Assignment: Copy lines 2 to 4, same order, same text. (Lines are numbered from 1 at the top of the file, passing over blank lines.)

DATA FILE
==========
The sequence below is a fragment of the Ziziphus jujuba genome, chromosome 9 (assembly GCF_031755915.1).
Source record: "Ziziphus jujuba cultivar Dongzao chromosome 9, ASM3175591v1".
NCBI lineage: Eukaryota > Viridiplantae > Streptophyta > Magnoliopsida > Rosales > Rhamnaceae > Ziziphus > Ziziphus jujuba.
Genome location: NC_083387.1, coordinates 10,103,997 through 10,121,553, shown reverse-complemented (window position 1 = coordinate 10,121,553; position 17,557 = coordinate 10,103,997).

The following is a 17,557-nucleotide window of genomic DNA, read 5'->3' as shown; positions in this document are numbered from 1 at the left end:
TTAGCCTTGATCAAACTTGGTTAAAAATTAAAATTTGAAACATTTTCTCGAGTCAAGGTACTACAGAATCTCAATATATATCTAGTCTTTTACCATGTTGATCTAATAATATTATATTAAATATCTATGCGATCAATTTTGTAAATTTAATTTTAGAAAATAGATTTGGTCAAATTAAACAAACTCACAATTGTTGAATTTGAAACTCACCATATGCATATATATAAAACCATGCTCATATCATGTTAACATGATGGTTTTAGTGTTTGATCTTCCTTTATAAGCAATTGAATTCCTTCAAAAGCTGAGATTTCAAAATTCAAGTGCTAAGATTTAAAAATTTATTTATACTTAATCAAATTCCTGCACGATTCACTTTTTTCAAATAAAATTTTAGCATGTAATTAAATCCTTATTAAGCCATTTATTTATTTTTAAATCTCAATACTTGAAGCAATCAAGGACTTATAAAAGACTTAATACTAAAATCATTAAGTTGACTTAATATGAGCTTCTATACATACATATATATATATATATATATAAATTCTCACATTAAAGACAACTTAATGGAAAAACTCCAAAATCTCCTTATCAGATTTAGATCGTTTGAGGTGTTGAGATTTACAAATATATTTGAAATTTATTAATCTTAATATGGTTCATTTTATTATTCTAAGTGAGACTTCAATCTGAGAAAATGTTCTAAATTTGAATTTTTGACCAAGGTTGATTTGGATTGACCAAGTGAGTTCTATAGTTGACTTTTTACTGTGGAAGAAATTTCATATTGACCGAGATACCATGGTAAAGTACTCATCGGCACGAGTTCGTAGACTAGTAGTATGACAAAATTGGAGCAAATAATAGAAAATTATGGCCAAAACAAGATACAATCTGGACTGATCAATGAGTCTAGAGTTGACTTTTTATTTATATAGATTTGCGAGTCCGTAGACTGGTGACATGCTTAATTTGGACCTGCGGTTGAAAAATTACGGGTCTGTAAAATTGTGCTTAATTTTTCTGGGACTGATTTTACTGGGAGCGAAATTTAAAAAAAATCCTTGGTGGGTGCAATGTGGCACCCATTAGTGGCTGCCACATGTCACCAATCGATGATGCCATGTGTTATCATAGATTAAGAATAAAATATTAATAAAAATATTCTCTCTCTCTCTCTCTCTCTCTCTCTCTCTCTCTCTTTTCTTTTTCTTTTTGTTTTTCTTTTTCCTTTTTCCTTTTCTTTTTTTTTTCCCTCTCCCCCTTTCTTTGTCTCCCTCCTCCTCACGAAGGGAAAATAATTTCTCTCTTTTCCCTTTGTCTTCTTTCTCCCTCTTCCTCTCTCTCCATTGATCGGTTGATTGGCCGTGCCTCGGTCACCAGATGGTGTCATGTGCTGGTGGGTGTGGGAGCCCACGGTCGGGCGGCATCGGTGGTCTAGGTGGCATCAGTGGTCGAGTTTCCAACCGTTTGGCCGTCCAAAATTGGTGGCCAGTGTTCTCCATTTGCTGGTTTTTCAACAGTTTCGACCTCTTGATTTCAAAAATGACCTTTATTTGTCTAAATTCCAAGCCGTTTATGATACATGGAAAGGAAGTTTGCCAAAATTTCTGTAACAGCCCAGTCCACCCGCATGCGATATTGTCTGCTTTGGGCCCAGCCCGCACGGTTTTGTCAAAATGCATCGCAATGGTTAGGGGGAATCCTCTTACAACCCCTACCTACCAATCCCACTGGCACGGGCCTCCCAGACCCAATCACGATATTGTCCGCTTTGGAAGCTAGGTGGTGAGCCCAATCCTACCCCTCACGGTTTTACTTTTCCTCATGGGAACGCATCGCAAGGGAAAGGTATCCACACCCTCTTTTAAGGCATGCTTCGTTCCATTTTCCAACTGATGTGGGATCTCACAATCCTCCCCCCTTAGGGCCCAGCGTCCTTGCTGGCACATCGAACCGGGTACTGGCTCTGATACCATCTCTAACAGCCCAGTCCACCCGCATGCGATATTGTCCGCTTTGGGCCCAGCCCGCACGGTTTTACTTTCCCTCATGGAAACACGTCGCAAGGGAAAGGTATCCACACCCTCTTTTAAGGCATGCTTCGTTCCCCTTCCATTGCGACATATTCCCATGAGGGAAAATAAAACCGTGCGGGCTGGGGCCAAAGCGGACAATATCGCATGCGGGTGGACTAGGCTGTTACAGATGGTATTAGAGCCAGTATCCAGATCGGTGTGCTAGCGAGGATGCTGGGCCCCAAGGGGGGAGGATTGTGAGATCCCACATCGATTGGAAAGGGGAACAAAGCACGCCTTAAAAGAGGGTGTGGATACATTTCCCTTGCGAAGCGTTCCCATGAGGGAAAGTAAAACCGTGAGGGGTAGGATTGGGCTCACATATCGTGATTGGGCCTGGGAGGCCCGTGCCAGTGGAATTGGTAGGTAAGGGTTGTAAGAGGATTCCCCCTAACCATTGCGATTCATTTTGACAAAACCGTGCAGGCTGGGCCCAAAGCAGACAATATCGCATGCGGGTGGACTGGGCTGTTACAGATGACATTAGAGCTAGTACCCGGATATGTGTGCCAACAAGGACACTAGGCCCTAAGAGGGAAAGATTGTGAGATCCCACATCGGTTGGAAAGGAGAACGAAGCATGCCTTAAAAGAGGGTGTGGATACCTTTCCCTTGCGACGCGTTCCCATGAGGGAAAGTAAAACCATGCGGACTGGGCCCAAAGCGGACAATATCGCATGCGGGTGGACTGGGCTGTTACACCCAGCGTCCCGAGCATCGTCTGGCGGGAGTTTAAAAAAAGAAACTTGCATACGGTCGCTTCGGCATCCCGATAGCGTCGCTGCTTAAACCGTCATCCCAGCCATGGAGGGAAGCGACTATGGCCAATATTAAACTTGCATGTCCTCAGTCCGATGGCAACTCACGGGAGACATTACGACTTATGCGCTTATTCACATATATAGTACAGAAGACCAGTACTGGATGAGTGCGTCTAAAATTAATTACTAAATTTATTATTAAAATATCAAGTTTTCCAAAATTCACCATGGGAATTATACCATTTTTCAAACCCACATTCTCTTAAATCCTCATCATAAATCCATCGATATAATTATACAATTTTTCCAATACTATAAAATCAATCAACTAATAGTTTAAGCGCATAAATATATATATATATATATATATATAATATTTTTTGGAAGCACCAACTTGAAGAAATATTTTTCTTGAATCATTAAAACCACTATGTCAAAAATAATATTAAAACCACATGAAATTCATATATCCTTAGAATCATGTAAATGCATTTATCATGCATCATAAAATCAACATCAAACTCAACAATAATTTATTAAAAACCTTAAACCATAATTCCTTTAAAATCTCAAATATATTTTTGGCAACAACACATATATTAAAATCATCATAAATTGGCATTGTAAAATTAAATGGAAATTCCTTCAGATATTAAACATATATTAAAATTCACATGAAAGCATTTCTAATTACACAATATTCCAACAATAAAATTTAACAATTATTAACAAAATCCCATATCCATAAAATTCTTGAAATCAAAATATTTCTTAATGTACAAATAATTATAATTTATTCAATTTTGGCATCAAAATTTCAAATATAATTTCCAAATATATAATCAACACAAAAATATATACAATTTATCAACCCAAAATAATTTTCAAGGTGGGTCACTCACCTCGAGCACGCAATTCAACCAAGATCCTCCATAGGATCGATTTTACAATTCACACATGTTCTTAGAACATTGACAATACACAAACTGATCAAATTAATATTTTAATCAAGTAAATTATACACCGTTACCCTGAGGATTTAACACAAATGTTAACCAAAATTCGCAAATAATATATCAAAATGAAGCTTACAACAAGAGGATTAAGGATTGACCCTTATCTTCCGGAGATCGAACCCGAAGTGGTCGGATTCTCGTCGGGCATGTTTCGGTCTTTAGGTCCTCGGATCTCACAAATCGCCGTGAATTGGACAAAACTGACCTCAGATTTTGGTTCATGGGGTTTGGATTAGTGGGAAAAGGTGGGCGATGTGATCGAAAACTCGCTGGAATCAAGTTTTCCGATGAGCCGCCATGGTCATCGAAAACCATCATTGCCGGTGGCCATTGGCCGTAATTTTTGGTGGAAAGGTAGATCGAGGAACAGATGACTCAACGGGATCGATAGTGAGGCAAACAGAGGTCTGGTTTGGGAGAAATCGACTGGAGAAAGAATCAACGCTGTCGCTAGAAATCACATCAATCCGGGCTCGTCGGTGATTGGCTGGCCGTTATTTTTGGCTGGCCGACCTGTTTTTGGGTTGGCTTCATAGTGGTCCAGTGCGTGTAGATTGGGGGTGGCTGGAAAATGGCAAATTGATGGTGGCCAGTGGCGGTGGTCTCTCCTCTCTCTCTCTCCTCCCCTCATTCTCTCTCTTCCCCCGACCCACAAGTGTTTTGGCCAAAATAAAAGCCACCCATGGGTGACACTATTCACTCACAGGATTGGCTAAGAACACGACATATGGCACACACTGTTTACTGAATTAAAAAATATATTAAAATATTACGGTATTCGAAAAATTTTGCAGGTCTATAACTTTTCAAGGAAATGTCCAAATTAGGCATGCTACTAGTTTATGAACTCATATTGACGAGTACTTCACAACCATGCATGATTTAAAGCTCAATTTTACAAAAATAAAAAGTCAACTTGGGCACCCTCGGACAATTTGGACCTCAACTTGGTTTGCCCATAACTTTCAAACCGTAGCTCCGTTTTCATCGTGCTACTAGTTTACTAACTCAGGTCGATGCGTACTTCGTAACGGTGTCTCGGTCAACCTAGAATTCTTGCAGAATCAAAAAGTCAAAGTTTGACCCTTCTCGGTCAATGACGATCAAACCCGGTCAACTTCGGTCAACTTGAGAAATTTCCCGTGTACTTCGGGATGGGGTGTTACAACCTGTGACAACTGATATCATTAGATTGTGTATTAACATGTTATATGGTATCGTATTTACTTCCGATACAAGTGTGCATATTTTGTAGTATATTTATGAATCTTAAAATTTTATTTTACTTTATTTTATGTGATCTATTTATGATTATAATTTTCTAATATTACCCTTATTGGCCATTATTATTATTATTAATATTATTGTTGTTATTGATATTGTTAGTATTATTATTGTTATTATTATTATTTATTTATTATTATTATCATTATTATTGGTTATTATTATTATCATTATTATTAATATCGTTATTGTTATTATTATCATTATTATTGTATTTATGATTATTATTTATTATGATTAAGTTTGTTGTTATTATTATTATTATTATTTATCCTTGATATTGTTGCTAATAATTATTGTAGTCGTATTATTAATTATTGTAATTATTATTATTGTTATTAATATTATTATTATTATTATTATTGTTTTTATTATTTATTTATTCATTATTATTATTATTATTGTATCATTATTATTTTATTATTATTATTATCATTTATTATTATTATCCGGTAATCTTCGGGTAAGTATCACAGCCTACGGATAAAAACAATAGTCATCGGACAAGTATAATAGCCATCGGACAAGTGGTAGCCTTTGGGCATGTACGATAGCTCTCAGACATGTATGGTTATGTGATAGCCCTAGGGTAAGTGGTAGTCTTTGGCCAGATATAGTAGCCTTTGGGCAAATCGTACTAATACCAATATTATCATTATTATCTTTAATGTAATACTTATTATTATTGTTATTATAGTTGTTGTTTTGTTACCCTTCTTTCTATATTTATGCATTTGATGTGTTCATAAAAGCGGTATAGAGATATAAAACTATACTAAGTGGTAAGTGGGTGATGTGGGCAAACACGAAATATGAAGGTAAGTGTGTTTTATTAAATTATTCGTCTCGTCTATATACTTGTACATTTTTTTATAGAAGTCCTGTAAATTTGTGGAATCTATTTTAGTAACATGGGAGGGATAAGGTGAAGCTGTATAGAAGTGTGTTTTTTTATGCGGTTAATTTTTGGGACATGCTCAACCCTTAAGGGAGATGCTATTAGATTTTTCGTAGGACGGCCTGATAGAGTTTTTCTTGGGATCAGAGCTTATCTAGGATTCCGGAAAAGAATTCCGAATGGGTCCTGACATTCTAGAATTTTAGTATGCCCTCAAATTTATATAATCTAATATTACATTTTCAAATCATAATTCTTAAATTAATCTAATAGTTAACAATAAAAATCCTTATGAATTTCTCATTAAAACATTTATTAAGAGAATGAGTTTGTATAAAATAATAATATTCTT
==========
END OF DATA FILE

Source record: "Ziziphus jujuba cultivar Dongzao chromosome 9, ASM3175591v1".
NCBI lineage: Eukaryota > Viridiplantae > Streptophyta > Magnoliopsida > Rosales > Rhamnaceae > Ziziphus > Ziziphus jujuba.
Genome location: NC_083387.1, coordinates 10,103,997 through 10,121,553, shown reverse-complemented (window position 1 = coordinate 10,121,553; position 17,557 = coordinate 10,103,997).